Bruce Anderson completes his contemplation with similar advice for the Prime Minister.
If he presides over an all out attack on the personality of Mr. Ignatieff, he calcifies his reputation as a partisan first and to the bitter end. Alternatively, he could try to rebrand himself, an effort which started out well in the last campaign. But the problem with this idea is that it takes longer than 40 days, often doesn’t work, and exposes you to some unique risks. Our society’s fleeting attention mean personality campaigns are becoming more risky than ever, with the prospect of victory or loss turning on a single phrase, photograph, musing, or indulgence.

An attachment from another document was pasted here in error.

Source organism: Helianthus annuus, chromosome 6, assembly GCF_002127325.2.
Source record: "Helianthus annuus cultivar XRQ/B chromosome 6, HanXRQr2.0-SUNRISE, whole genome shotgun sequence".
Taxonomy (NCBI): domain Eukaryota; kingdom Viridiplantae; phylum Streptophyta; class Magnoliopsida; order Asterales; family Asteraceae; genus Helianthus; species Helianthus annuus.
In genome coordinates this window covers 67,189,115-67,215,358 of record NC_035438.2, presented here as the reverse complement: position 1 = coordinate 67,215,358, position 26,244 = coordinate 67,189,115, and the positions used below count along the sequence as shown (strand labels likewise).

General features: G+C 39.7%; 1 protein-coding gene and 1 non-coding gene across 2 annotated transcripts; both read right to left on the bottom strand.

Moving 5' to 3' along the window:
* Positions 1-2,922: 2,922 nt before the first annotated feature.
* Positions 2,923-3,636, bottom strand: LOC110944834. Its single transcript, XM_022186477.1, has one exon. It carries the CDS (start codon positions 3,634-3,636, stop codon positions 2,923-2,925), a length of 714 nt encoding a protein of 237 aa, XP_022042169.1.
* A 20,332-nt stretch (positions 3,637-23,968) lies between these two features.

The best approach for Mr. Harper to break through his ceiling would also be to put some larger ideas on the table. He needs a new, better way to show centrist, female and urban voters that his agenda is truly theirs, that if they reward him with a larger mandate, he will not use it to pursue his partisanship, or to try to impose the kind of right of centre ideas that most of them don’t want. His opportunity is to define a next-generation centrist agenda for Canada.